Two fundamental properties differentiate the ecology of plants and animals: plants are phototrophic and sessile, while animals are heterotrophic and mobile. Individual plant success is dependent upon its arrival as a seed at a suitable location and upon its ability to occupy that site and tolerate the vicissitudes of the environment. Avoidance of predation (herbivory) by plants is dependent upon mechanical, chemical, and life cycle characteristics. Animals, on the other hand, seek their food energy sources, move within and between habitats to maintain a suitable habitat, attract mobile mates, and, in addition to mechanical and chemical deterrence, depend upon behavior for predator avoidance.
Plants have specific requirements of the environment in which they grow. For example, plants require light, nutrients, water, carbon dioxide, and oxygen. Each of these is a resource needed for growth and reproduction. The acquisition of resources and the tolerance range of plants to variation in availability of these resources determine the presence or absence of plants at specific sites. Additionally, environmental variables such as temperature, wind, physical soil properties, soil pH, fire, salinity, atmospheric humidity, and the presence ofherbivores and dispersers are all conditions that affect the ability ofplants to colonize and utilize the resources at a site. Finally, resources are dispersed over time and space, which provides dimensions in which plants are found.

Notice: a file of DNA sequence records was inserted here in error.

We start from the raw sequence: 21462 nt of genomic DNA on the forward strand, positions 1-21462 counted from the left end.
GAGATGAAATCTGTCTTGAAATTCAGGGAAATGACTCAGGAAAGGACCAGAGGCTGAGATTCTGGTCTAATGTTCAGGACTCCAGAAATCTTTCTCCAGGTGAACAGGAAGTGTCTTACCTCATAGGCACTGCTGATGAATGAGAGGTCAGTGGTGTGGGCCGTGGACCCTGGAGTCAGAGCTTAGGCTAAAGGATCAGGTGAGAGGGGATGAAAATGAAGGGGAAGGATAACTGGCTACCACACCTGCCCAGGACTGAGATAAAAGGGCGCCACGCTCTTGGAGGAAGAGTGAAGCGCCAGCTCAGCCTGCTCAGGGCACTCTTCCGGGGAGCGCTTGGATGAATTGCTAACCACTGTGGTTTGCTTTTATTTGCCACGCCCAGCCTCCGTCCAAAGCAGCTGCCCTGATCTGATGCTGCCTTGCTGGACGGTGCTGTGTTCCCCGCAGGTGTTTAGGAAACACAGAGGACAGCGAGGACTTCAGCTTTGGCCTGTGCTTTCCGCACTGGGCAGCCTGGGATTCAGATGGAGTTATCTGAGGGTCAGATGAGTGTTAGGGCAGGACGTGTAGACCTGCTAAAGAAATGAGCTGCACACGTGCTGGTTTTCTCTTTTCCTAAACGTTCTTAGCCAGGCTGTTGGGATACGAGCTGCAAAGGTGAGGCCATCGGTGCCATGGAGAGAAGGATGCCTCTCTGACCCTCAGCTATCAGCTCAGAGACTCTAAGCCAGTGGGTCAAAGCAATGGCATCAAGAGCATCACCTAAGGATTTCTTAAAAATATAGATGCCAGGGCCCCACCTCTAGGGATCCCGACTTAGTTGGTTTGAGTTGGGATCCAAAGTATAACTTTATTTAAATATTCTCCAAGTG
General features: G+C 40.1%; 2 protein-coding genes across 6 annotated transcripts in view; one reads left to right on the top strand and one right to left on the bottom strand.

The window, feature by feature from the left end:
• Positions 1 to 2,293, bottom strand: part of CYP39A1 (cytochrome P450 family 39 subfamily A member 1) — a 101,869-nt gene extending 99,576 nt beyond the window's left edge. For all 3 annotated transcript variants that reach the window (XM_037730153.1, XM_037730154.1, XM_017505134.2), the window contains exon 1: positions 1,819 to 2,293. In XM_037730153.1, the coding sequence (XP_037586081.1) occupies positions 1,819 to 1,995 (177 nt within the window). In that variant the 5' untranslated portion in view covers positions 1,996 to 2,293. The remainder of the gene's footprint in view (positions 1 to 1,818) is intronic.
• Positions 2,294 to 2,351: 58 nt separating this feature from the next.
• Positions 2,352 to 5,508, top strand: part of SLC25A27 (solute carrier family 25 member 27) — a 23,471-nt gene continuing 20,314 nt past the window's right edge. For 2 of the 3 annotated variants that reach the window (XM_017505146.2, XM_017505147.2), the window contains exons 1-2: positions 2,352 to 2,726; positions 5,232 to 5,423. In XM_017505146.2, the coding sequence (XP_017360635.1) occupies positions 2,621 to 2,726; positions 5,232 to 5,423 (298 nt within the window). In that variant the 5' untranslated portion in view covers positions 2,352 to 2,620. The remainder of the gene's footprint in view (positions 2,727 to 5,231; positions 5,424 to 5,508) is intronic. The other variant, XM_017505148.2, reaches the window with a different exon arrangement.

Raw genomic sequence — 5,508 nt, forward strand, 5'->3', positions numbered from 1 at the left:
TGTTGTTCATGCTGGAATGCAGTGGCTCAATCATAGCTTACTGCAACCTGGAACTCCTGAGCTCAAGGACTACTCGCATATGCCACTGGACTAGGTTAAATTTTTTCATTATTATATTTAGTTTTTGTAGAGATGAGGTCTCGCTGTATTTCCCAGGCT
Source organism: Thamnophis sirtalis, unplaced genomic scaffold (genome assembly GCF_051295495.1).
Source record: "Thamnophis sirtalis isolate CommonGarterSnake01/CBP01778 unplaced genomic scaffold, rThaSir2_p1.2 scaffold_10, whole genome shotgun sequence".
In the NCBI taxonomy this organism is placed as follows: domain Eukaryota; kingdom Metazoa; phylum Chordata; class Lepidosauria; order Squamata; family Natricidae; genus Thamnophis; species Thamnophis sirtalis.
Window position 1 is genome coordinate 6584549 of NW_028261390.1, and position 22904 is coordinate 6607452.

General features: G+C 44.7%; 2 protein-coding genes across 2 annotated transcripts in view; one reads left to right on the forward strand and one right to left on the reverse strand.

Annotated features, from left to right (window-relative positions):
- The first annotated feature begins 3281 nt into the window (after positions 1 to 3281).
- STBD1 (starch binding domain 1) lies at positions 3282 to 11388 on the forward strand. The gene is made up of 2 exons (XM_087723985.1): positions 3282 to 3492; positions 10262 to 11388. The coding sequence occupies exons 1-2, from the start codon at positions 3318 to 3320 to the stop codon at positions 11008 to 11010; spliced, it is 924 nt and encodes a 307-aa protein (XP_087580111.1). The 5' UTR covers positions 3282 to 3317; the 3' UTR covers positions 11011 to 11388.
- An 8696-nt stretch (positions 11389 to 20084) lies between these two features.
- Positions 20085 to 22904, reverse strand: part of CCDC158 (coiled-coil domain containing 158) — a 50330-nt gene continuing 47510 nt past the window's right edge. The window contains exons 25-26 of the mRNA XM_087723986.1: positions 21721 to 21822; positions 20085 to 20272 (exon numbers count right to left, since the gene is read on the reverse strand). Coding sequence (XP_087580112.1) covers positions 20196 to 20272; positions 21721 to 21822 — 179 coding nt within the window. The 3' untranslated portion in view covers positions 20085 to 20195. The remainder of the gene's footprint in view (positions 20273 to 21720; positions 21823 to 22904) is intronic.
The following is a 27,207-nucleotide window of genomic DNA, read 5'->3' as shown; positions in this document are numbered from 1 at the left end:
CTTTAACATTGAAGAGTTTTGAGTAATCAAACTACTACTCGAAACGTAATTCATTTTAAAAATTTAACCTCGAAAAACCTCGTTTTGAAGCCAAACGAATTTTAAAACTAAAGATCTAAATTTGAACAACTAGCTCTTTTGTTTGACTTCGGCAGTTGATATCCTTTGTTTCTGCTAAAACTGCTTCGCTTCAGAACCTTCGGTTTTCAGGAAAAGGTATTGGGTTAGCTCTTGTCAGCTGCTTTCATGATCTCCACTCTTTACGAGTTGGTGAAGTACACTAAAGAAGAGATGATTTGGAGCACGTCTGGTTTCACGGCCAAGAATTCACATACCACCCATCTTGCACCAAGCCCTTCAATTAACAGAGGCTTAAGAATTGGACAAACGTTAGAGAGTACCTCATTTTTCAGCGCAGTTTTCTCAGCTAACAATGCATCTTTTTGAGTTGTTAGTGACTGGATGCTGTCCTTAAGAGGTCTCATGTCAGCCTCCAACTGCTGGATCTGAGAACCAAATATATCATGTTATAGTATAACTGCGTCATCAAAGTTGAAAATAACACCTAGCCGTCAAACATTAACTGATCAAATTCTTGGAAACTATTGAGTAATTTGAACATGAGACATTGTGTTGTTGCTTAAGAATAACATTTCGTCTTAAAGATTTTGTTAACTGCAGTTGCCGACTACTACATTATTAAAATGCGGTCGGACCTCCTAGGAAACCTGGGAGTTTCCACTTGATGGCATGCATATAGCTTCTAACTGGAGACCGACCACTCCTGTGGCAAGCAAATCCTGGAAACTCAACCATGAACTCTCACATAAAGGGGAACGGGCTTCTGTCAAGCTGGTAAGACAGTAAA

This entry will examine the properties of the principal resources of plants, the factors affecting the availability of resources to plants, and the response of plants to these variations. Finally, how these resources influence the interactions of plants to form dynamic biotic communities will be discussed.
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